How legislation forced the .450 Bushmaster into the spotlight
By Jacki Billings
Hornady is one of two major ammunition makers that supply the .450 Bushmaster. (Photo: Hornady)
The .450 Bushmaster caliber quietly crept back into the limelight this year, its resurgence linked to legislation from the Midwest.
How did updated hunting regulations breathe new life into this chambering?
The Thumper round, as it is affectionately known, was created by Col. Jeff Cooper. Cooper, notorious for his disdain for the .223 caliber AR-15 platforms, envisioned a cartridge for big game that could handle shots out to 250 yards.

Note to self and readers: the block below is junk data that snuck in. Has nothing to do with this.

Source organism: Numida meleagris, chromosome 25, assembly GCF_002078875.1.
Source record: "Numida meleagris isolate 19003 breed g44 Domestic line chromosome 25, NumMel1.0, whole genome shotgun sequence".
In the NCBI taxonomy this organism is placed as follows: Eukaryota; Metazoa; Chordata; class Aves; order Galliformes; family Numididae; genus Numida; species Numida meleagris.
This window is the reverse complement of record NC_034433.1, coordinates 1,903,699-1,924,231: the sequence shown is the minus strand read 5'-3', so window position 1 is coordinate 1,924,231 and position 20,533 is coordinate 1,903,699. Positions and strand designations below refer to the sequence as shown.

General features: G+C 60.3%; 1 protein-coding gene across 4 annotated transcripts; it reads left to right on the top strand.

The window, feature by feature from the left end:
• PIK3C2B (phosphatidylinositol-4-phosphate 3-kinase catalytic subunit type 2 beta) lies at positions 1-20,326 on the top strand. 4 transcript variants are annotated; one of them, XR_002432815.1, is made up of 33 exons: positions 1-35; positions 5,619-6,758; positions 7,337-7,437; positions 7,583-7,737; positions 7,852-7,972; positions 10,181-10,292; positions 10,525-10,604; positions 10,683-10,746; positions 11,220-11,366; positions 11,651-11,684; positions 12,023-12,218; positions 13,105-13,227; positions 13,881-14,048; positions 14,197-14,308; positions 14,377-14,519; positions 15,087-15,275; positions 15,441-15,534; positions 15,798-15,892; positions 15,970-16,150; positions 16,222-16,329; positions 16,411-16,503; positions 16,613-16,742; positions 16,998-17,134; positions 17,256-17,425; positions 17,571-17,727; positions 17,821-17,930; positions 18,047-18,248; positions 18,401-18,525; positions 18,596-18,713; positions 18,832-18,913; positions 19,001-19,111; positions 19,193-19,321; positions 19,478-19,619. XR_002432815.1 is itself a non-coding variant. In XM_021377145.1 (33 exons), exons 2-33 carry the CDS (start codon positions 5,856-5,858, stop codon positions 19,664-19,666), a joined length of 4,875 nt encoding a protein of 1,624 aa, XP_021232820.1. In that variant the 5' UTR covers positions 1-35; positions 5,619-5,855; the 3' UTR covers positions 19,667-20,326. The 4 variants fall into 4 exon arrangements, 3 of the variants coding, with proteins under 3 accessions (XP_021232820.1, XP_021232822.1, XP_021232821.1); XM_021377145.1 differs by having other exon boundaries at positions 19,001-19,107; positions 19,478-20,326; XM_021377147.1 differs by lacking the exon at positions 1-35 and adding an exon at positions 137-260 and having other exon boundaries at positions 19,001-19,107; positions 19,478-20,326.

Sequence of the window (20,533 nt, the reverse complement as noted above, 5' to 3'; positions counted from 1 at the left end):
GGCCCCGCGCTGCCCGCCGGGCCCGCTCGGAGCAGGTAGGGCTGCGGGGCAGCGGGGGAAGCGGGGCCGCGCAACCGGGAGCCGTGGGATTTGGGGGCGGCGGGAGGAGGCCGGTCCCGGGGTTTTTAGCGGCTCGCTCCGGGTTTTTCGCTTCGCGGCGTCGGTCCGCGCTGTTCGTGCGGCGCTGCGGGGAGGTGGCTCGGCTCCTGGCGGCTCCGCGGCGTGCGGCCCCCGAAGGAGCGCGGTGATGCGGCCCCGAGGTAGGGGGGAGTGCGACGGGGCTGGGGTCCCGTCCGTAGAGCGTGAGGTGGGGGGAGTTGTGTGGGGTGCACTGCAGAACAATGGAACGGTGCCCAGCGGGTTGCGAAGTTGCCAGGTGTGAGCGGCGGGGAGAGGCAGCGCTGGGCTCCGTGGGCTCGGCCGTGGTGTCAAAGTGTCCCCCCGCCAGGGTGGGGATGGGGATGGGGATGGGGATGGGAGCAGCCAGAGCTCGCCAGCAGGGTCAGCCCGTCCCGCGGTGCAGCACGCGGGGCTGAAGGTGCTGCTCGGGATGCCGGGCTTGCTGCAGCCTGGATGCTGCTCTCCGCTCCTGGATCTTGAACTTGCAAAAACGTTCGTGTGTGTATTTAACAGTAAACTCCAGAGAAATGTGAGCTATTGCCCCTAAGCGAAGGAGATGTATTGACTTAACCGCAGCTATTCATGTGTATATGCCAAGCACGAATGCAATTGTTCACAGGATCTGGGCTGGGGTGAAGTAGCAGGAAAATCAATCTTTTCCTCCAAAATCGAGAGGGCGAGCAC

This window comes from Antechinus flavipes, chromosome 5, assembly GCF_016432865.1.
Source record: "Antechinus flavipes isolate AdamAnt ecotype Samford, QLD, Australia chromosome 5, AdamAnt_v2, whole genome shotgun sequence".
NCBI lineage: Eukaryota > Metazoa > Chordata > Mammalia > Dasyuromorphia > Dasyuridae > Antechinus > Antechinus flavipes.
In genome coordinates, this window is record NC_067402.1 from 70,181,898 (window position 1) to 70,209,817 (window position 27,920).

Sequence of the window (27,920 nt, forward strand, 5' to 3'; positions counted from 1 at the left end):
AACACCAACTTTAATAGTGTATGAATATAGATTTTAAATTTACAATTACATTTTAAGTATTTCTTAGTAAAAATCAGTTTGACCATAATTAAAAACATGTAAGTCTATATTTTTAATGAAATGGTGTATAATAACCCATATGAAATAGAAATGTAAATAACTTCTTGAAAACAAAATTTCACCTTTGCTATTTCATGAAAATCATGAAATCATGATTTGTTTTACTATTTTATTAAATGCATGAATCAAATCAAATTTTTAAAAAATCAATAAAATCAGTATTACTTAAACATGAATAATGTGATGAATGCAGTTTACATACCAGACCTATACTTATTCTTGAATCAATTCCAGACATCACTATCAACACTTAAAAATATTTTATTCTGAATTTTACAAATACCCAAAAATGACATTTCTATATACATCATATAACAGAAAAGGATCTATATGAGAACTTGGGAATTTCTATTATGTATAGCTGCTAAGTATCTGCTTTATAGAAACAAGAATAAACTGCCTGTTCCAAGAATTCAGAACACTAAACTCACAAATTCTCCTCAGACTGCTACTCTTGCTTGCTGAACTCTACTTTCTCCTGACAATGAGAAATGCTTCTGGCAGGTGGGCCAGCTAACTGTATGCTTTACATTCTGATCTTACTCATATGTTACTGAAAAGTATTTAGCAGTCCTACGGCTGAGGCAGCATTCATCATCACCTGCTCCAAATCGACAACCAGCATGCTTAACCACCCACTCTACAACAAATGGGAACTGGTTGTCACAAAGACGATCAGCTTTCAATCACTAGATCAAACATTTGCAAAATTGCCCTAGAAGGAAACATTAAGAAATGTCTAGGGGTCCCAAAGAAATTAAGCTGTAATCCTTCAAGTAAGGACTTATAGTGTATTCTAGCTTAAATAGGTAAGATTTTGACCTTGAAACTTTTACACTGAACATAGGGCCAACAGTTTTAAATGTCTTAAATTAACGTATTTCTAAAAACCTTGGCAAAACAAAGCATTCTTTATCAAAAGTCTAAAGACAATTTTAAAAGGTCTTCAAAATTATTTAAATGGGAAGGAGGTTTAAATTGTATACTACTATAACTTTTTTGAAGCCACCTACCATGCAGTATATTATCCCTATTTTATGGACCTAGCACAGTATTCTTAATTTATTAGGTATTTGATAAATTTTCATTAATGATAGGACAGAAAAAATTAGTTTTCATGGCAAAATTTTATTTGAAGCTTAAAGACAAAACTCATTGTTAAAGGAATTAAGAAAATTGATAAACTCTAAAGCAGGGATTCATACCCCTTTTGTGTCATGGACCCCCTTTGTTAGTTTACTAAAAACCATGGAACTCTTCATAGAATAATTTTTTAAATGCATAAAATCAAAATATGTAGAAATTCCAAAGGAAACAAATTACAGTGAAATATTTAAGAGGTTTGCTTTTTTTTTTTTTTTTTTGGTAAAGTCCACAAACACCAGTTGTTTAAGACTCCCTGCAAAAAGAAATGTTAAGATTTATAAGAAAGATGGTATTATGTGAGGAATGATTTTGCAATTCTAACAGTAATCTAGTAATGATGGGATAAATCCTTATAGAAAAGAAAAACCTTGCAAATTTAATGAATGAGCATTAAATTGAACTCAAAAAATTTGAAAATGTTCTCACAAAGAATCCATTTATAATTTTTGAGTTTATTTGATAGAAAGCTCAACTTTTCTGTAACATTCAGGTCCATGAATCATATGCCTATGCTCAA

Cooper’s idea led Tim LeGendre of LeMay Firearms to develop the “.45 Professional Cartridge” utilizing .452 projectiles. LeGendre eventually licensed the design to Bushmaster who approached Hornady with another idea.
Bushmaster asked the Hornady team to modify the original concept to integrate a .250 grain super shock tip into the design. The modification forced the ammo maker to shorten the cartridge case and thus the .450 Bushmaster round was born.
Today, only two major ammunition manufacturers serve the round to consumers — Hornady with the FTX and FTX Black lines and Remington’s Accutip series.
Capable of big bore performance, the .450 caliber can down feral hogs, deer, elk and in some cases even bears. Hornady’s 250 grain FTX round, for example, features